Now we’ve disabled the core kernel services that could sink the ship, we now need to do the same for user-mode services. That means, network listening stuff that isn’t part of the core system but still might be part of Windows anyway. All of these in other words:


These are ports 123, 1025, 1033, 1045, 1900, and 3324 all on UDP. UDP is a particularly vulnerable protocol because it doesn’t even require a handshake connection to transfer data from another machine to this one – someone/something can just “spray and pray” a bunch of UDP packets into a network and just hope something listening picks them up, thus making indiscriminate drive-by hacking much easier for an attacker.

Ports 1025 through 5000 are Active Directory – see below for closing those holes.

Port 123 is Windows Time Service – disable & stop this in Windows Services. Job done.

Port 1025 is used by the same service as the Windows Firewall (it’s also used for connection-sharing) so given we want to keep the firewall in use we’ll leave this one intact as disabling the firewall will arguably do more damage than good.

Finally, you’ll want to stop & disable services “SSDP Discovery Service” and “Universal Plug & Play Device Host”. Just to be sure port 1900 doesn’t come back, follow this guide too - and also uninstall it from the Windows Components Wizard, under “Networking Services” from “Add/Remove programs”…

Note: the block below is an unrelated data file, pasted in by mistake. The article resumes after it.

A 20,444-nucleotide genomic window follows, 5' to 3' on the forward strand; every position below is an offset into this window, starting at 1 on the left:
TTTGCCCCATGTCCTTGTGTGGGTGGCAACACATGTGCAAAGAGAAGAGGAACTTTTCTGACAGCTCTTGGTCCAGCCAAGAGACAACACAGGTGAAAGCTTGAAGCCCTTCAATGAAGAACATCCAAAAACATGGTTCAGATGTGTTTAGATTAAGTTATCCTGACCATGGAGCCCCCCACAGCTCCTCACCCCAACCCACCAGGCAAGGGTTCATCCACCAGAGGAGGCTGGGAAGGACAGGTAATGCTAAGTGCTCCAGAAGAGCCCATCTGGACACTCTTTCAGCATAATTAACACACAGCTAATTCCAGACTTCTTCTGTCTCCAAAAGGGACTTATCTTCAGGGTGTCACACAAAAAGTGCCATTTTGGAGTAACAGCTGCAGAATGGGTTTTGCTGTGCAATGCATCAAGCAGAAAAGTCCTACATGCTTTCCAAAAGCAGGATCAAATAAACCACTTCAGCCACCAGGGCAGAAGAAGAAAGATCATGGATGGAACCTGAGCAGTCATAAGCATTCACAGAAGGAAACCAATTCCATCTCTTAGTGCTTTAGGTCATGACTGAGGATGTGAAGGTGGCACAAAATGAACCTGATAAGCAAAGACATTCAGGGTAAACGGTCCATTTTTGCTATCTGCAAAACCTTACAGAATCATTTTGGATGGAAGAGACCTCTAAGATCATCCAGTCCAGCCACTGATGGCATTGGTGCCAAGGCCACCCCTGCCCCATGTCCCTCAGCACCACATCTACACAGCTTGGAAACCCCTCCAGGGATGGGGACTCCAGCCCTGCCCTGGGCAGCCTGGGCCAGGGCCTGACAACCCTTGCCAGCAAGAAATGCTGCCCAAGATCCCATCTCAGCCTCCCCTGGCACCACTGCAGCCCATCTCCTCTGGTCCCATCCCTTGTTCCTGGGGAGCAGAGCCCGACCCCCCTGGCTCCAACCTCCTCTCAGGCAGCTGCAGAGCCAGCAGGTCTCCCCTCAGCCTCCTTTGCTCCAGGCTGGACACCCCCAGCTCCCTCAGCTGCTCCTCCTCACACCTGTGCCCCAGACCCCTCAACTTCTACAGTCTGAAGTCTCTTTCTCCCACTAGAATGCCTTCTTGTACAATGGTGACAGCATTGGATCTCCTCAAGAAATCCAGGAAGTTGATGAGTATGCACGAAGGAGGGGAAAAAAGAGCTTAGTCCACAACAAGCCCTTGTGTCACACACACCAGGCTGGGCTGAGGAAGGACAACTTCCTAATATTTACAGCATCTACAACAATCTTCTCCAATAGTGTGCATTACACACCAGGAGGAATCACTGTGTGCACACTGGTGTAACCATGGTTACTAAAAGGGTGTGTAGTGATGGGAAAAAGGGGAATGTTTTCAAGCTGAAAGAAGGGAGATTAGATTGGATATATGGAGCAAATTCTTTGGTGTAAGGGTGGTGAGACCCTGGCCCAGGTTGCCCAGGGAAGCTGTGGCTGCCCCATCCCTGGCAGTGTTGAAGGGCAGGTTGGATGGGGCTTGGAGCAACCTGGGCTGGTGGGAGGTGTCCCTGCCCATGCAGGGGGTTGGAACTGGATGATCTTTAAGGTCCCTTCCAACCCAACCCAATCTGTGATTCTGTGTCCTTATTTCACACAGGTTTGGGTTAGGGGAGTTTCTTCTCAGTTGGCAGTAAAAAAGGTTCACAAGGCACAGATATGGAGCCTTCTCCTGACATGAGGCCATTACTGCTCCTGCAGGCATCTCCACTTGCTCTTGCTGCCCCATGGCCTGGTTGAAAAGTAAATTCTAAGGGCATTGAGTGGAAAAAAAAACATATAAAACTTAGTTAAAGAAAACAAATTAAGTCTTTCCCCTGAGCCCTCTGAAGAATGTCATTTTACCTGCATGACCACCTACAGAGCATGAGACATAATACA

Remove IIS and Other Network Services

If IIS is installed, that needs to urgently come off. Even if XP would be supported forever I’d be saying the same.


Make sure there’s as little in this list as possible, but definitely remove IIS & all “network services” components.

Disable Remote Assistance & Remote Desktop

XP normally has at least one of these options turned on. Turn both off in System properties; they’re now both fundamentally unsafe to have switched-on:


Turn both these options off and apply.

Disable Active Directory Integration

Ports 1025 through 5000 are Active Directory which for safety we should disable. This might not be a possibility for some people but we’re going to do it here because XP must become a potato to have any chance of staving off any future attacks, even if that means breaking all sorts of dependencies.


Remove the machine from the domain, then stop & disable services “workstation” and “netlogon”.

Seal the deal by uninstalling the “client for Microsoft networks”. Your XP machine just became as functional as Mac, which is actually half the point of this step. Your network components should look something like this now:


Clean and secure-ish. About as good as you’re going to get on XP anyway.

Verify Listening Ports